How a Yogi-Turned-Tycoon Won and Lost the Ayurveda Market
How a Yogi-Turned-Tycoon Won and Lost the Ayurveda Market

Baba Ramdev launched Coronil, an immunity booster, as a cure for COVID-19 to regain his slipping grip on the Indian market, but instead found himself engulfed in controversies.

Ramdev, the Yoga guru-turned-entrepreneur. (Patanjali Ayurved)

Ramdev, the Yoga guru-turned-entrepreneur. (Patanjali Ayurved)

Baba Ramdev has cured COVID-19. Or so he said. It isn’t the first far-fetched Ayurvedic solution Ramdev has offered India — the yogi-turned-tycoon has claimed, among other things, that yoga and Ayurvedic medicine can “cure” HIV, cancer, and homosexuality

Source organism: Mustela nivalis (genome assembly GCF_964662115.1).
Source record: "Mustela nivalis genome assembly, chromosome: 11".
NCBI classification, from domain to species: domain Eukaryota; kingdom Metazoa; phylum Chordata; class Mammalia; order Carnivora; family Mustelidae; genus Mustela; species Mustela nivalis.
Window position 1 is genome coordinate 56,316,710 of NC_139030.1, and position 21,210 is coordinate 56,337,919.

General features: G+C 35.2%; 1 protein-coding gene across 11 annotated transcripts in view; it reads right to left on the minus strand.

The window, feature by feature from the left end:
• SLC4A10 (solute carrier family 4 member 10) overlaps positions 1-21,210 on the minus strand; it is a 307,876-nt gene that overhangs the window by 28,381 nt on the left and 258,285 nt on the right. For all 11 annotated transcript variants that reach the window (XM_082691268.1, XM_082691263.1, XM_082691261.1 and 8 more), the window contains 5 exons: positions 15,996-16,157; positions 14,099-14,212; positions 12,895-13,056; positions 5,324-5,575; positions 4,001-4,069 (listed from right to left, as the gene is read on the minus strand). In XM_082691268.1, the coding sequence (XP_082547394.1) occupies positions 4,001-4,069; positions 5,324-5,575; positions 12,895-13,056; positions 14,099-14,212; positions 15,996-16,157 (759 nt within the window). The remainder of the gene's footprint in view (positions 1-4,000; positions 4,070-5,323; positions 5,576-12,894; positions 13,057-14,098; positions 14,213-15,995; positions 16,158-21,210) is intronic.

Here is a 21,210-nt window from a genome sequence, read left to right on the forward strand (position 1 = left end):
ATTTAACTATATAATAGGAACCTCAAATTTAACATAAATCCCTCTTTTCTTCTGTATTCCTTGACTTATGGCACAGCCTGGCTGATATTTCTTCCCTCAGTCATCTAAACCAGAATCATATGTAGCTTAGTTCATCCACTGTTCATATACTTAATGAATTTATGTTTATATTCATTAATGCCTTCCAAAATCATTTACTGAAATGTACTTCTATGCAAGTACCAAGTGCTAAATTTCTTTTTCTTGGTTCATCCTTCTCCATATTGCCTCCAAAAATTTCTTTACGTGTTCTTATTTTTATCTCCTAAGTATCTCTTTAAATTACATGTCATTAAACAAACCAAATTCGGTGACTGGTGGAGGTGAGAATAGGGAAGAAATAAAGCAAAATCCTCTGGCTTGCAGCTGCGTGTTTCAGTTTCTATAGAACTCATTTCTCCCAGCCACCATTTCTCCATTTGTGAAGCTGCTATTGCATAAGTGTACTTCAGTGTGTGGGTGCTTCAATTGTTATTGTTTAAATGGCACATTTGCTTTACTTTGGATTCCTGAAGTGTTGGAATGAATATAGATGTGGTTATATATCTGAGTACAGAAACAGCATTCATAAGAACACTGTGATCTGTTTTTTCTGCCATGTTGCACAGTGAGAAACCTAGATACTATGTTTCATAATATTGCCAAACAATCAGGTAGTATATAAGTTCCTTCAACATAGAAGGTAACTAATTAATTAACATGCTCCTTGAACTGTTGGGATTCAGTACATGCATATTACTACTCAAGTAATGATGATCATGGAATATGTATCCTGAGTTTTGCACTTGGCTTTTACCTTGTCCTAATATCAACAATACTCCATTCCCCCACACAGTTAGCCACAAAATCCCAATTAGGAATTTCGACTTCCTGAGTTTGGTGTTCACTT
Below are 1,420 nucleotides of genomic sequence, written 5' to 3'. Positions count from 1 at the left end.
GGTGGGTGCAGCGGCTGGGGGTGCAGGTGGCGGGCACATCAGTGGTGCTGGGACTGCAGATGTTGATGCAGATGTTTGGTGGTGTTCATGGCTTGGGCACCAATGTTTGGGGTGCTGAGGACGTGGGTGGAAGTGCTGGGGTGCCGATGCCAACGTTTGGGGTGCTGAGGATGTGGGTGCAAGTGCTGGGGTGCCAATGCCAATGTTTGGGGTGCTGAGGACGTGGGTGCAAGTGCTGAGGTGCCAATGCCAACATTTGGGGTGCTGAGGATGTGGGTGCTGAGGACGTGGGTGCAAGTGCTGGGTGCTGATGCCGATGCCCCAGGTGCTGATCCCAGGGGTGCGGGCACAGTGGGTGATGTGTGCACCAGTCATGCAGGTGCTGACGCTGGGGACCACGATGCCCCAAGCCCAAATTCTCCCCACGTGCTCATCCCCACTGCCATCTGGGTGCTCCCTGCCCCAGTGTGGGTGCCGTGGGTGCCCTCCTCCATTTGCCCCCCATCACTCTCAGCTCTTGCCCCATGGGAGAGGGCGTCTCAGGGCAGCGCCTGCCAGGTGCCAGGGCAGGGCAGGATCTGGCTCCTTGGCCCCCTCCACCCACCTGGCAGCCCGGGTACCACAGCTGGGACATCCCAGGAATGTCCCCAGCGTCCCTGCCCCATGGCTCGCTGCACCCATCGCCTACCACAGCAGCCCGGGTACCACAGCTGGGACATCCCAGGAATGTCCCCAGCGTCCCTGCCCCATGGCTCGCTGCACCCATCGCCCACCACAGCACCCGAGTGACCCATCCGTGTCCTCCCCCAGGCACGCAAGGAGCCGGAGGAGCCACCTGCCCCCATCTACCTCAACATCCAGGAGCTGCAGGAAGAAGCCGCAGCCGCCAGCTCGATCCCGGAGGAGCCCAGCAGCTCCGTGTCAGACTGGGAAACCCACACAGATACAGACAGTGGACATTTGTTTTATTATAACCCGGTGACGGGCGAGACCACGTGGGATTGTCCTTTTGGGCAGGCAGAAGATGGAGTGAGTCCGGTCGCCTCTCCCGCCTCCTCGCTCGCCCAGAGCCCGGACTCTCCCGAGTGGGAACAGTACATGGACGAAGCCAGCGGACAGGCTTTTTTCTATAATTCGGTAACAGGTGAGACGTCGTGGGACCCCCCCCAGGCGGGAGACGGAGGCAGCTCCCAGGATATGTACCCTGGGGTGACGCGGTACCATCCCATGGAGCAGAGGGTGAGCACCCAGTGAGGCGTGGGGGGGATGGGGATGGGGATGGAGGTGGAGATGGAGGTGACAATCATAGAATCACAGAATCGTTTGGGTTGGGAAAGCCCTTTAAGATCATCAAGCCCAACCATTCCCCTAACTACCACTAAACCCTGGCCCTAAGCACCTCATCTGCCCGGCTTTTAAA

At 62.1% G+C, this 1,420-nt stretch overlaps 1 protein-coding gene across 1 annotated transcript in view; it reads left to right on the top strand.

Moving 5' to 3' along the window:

Earlier this year in June, Ramdev’s multibillion-dollar company, Patanjali Ayurved, launched Coronil, pills containing tulsi (holy basil) and giloy — an indigenous herb often marketed as “the root of immortality” — which they claimed could cure COVID-19 patients within two weeks. In India, which has the second-highest number of COVID-19 cases in the world after the United States and the third-highest number of COVID-19 deaths, anxious consumers were naturally desperate for a quick fix. Despite the government’s refusal to vouch for Baba Ramdev’s claim — in fact, it directed Patanjali to sell its product as an immunity booster and not as a COVID-19 cure — demand for Coronil exploded. According to the company, it sold over a million packs per day in August. Reports indicate that buyers can find Coronil pills alongside

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